• So true. When your chances in business or other wealth seeking ventures are constantly failing you look for excuses. Usually some political conflict that you imagine can be exploited to your selfish benefit.

  2. That former British Protectorate called Barotseland does not only touch Western Province. It also goes beyond Zambia’s borders.
    How does the BRE hope to reconcile all that 1964 region? The Zambian area, cuts from NWP to SP. Is that what they are claiming? Why did they fail to seek redress from KK only to wait for RB, MCS, ECL and HH after 30 – 50 year from the agreement date? Who will constitute the BNC? Something must be done to prevent these perennial secession manoeuvres.

  3. Let them keep dreaming, otherwise we should also demand to revert back to the original borders before the colonisers and see where they stand. One Zambia one nation full stop!

  4. Here we go again!!!!

    Nonetheless, HH/UPND is also partially to blame here. He, and his Personal-to-holder Party, fed this “SECESSION MONSTER” when he was in Opposition. He supported these secessionists when they tried this same cr@p under Chiluba, Mwanawasa, Sata, Banda and Lungu. Now he has to deal with the consequences of feeding a “monster”. It usually doesn’t end well. There are certain national issues which MUST be beyond anybody’s short term political ambitions, political expedience, or political aggrandizement. Maybe HH thought that since Lozis are his Tribal Causins, they wouldn’t dare raise this issue under his Presidency, WRONG. Now here we are again, he also has to deal with it.

    • There is some truth in what you say regarding past UPND attempts to gain political mileage out of the issue when in opposition- not too dissimilar to what Mmembe is doing now. There certainly is a price to pay. To his credit, of all the presidents we’ve had, HH has perhaps been the one that has come out most unequivocal on the matter. A number of important issues raised by the article and some of the comments above. Could our Lozi brothers who have differing opinions help us by outlining what exactly they are asking for and how they propose we should best go about it?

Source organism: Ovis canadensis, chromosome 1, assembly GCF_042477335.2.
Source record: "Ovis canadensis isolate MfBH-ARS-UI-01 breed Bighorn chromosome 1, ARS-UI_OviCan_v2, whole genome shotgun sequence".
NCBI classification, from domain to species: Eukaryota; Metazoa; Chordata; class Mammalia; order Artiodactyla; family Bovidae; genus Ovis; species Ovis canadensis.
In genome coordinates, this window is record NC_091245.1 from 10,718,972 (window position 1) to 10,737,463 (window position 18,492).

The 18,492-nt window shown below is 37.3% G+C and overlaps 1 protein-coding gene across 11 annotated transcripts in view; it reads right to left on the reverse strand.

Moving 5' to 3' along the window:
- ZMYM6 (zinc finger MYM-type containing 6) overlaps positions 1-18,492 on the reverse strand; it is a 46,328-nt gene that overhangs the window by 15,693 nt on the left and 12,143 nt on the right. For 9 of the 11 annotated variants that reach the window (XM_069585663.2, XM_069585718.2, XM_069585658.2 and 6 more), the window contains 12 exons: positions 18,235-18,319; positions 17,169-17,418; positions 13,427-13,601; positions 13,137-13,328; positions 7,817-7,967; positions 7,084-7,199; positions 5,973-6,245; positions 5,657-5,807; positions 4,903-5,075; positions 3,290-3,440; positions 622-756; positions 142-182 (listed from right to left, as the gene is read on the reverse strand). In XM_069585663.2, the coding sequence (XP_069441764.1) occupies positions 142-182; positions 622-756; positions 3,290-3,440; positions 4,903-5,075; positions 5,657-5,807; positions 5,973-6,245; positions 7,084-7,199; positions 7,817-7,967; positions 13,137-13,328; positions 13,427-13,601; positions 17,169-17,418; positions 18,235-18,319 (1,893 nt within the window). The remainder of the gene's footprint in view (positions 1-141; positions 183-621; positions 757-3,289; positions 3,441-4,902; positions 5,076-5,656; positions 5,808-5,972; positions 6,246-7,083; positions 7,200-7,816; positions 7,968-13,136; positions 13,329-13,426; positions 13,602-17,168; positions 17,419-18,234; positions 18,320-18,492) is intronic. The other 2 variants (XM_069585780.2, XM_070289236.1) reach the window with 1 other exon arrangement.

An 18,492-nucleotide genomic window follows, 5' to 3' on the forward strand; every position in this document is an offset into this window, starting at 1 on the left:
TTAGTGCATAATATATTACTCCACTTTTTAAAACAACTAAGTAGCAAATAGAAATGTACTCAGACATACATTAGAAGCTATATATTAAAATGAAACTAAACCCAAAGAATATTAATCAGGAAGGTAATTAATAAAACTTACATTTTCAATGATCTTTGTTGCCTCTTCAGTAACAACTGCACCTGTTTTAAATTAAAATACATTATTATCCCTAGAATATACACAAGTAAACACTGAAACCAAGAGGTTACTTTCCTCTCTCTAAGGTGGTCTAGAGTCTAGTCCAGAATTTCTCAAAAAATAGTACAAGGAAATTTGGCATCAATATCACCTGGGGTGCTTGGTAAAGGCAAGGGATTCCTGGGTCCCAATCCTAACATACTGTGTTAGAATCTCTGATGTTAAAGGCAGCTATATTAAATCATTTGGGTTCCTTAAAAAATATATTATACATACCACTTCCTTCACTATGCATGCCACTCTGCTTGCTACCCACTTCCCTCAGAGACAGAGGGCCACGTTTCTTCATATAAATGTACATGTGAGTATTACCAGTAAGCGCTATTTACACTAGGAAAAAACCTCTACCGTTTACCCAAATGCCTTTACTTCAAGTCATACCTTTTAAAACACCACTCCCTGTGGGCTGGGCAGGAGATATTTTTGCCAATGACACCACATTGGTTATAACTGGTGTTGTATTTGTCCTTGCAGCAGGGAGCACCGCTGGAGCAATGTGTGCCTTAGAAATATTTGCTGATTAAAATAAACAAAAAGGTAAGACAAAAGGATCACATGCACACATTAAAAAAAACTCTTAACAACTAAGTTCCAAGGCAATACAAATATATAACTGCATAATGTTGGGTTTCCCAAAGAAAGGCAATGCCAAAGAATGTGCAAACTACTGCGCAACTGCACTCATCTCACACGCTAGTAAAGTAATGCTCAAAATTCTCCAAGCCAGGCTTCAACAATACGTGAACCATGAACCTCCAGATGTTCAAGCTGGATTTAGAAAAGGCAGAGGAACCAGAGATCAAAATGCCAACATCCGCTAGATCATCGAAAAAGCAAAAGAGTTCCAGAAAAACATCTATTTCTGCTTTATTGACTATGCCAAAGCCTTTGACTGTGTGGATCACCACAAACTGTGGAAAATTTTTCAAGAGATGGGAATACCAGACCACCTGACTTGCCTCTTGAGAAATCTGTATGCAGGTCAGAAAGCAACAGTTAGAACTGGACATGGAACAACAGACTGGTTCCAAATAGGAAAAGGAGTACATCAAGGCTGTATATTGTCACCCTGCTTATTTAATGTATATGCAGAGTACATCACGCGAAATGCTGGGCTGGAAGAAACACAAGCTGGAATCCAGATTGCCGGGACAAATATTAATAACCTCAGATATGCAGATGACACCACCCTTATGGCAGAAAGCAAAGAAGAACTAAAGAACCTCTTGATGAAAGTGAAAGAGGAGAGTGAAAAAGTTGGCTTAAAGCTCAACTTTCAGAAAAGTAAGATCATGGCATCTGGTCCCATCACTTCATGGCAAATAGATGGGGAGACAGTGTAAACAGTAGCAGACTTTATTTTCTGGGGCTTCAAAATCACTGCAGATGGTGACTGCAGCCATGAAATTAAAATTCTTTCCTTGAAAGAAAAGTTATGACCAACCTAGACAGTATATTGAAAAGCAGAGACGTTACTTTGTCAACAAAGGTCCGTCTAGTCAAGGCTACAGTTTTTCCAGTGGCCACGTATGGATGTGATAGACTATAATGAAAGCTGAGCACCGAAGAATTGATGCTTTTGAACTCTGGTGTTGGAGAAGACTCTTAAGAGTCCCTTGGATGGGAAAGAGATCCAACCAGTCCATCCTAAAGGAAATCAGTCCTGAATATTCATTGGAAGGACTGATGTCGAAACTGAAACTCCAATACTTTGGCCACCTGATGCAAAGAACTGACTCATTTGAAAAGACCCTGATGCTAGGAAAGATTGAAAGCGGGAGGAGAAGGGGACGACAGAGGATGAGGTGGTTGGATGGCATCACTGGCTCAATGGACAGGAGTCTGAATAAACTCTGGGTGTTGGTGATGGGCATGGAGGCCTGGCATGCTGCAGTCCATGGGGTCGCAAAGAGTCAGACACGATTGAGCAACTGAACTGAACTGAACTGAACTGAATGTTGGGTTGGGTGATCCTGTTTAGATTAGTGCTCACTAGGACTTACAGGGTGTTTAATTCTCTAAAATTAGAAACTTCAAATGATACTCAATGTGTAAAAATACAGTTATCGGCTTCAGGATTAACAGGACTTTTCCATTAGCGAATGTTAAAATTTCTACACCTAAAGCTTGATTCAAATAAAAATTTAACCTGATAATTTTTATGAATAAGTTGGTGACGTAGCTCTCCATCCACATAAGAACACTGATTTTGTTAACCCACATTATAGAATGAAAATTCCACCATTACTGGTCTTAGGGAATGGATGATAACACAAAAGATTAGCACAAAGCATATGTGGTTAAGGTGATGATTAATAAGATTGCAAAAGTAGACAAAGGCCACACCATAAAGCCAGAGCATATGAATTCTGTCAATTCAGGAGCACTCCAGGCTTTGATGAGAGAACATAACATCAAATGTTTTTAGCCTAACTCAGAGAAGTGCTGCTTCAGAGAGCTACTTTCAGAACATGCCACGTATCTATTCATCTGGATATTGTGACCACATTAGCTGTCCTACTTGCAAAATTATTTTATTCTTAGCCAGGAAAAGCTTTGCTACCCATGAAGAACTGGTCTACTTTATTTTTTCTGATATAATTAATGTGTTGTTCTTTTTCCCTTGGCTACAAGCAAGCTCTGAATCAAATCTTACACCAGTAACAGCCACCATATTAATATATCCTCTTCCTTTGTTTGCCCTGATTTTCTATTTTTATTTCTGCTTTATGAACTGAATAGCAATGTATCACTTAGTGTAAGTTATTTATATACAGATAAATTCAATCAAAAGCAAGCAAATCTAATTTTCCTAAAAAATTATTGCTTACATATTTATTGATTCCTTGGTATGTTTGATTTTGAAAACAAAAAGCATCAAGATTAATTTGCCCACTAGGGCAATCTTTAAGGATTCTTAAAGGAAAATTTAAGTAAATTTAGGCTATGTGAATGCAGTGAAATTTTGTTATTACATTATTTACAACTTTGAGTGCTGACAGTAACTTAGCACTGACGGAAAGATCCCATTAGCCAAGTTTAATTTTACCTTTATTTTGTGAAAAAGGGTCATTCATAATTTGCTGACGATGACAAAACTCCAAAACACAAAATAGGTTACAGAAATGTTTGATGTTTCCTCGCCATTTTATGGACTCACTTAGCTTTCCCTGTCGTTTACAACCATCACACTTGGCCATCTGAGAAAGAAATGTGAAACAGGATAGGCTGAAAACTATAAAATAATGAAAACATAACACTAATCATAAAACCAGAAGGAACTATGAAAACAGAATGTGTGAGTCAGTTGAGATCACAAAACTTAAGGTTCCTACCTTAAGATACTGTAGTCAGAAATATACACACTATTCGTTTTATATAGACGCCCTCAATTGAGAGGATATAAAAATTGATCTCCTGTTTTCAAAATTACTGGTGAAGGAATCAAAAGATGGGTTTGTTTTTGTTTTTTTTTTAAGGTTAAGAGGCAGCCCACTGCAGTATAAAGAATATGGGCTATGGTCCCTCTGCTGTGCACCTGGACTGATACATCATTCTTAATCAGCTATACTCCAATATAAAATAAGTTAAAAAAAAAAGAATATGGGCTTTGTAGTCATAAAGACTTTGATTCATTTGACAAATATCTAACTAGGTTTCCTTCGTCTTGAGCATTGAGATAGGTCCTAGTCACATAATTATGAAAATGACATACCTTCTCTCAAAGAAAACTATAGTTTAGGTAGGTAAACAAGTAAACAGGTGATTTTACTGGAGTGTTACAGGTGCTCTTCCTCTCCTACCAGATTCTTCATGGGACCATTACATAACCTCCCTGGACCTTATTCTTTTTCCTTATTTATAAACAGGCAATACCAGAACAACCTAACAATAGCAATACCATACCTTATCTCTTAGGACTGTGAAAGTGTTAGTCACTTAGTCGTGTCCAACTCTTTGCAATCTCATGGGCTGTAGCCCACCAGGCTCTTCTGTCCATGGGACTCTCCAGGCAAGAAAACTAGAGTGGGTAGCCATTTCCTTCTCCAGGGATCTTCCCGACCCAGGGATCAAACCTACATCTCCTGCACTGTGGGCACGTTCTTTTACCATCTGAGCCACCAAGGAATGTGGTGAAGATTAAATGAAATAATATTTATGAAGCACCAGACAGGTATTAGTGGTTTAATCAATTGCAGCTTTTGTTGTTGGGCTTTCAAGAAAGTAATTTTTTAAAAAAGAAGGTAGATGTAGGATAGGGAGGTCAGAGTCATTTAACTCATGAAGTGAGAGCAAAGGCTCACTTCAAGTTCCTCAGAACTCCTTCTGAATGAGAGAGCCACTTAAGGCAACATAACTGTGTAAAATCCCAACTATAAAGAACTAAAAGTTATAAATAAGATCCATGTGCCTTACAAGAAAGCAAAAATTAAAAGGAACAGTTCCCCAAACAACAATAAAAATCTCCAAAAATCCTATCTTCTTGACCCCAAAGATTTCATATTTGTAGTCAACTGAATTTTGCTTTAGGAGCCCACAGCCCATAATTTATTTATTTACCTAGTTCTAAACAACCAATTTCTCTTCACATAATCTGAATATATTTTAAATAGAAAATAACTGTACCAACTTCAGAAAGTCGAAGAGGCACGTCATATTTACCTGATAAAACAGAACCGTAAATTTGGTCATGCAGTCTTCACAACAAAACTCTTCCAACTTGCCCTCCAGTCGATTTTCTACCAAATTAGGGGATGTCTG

5. And no one should be f000led here, I am willing to bet most Lozis, both in so called “Barotseland State” and everywhere else in Zambia, probably don’t support this n00nsense. I say “So-called” because the claimed geographical borders of Barotseland goes beyond just Western Province and the borders of Zambia itself (parts of Namibia and Angola included.) So how do these secessionists hope to bring all these other areas under the rulership of the Litunga? Like others have already stated, even within Western Province itself certain tribes don’t want anything to do this ill-fated project. So how do the BFM, BRE, BNC, and the MOREBA intend to rope-in even more tribes (like the Lambas of the Copperbelt) that historically have NEVER been under the Litunga?